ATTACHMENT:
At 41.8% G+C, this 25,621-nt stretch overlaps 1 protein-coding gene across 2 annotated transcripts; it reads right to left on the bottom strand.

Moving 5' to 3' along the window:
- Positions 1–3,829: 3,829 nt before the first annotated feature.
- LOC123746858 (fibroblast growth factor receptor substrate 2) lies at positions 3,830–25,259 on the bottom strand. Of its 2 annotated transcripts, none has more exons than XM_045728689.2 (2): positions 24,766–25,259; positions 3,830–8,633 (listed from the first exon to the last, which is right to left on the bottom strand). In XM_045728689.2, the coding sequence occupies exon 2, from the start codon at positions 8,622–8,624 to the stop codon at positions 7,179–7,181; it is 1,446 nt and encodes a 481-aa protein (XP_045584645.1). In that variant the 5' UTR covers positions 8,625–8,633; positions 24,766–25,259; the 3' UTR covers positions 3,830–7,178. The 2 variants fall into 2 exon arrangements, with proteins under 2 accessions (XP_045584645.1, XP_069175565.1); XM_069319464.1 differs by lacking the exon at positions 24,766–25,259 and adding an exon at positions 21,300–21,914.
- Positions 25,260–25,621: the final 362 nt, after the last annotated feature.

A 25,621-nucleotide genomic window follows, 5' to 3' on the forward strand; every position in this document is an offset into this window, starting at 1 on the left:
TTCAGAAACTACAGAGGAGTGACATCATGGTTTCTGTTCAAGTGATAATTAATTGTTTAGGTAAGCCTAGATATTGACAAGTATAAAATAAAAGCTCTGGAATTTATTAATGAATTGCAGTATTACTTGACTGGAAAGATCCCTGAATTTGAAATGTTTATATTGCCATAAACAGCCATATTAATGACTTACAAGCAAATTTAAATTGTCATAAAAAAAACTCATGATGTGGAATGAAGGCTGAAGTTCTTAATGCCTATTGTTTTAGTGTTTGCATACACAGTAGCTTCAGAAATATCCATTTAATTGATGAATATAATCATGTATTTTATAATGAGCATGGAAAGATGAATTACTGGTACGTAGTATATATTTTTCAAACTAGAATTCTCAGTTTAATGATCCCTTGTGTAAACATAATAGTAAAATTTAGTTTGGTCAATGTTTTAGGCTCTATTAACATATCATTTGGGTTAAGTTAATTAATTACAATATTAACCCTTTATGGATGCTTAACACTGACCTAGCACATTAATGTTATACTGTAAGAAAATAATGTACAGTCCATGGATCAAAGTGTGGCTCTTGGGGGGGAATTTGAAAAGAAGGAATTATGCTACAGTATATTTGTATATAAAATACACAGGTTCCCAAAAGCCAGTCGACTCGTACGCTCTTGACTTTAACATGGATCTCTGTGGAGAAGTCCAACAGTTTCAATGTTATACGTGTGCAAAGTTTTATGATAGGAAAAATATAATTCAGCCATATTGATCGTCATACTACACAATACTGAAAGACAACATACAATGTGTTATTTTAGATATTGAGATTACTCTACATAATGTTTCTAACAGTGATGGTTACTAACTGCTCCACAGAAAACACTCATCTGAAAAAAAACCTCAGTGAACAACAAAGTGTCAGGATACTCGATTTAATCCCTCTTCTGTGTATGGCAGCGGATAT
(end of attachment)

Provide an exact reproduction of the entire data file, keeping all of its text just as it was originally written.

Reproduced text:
At 41.8% G+C, this 25,621-nt stretch overlaps 1 protein-coding gene across 2 annotated transcripts; it reads right to left on the bottom strand.

Moving 5' to 3' along the window:
- Positions 1–3,829: 3,829 nt before the first annotated feature.
- LOC123746858 (fibroblast growth factor receptor substrate 2) lies at positions 3,830–25,259 on the bottom strand. Of its 2 annotated transcripts, none has more exons than XM_045728689.2 (2): positions 24,766–25,259; positions 3,830–8,633 (listed from the first exon to the last, which is right to left on the bottom strand). In XM_045728689.2, the coding sequence occupies exon 2, from the start codon at positions 8,622–8,624 to the stop codon at positions 7,179–7,181; it is 1,446 nt and encodes a 481-aa protein (XP_045584645.1). In that variant the 5' UTR covers positions 8,625–8,633; positions 24,766–25,259; the 3' UTR covers positions 3,830–7,178. The 2 variants fall into 2 exon arrangements, with proteins under 2 accessions (XP_045584645.1, XP_069175565.1); XM_069319464.1 differs by lacking the exon at positions 24,766–25,259 and adding an exon at positions 21,300–21,914.
- Positions 25,260–25,621: the final 362 nt, after the last annotated feature.

A 25,621-nucleotide genomic window follows, 5' to 3' on the forward strand; every position in this document is an offset into this window, starting at 1 on the left:
TTCAGAAACTACAGAGGAGTGACATCATGGTTTCTGTTCAAGTGATAATTAATTGTTTAGGTAAGCCTAGATATTGACAAGTATAAAATAAAAGCTCTGGAATTTATTAATGAATTGCAGTATTACTTGACTGGAAAGATCCCTGAATTTGAAATGTTTATATTGCCATAAACAGCCATATTAATGACTTACAAGCAAATTTAAATTGTCATAAAAAAAACTCATGATGTGGAATGAAGGCTGAAGTTCTTAATGCCTATTGTTTTAGTGTTTGCATACACAGTAGCTTCAGAAATATCCATTTAATTGATGAATATAATCATGTATTTTATAATGAGCATGGAAAGATGAATTACTGGTACGTAGTATATATTTTTCAAACTAGAATTCTCAGTTTAATGATCCCTTGTGTAAACATAATAGTAAAATTTAGTTTGGTCAATGTTTTAGGCTCTATTAACATATCATTTGGGTTAAGTTAATTAATTACAATATTAACCCTTTATGGATGCTTAACACTGACCTAGCACATTAATGTTATACTGTAAGAAAATAATGTACAGTCCATGGATCAAAGTGTGGCTCTTGGGGGGGAATTTGAAAAGAAGGAATTATGCTACAGTATATTTGTATATAAAATACACAGGTTCCCAAAAGCCAGTCGACTCGTACGCTCTTGACTTTAACATGGATCTCTGTGGAGAAGTCCAACAGTTTCAATGTTATACGTGTGCAAAGTTTTATGATAGGAAAAATATAATTCAGCCATATTGATCGTCATACTACACAATACTGAAAGACAACATACAATGTGTTATTTTAGATATTGAGATTACTCTACATAATGTTTCTAACAGTGATGGTTACTAACTGCTCCACAGAAAACACTCATCTGAAAAAAAACCTCAGTGAACAACAAAGTGTCAGGATACTCGATTTAATCCCTCTTCTGTGTATGGCAGCGGATAT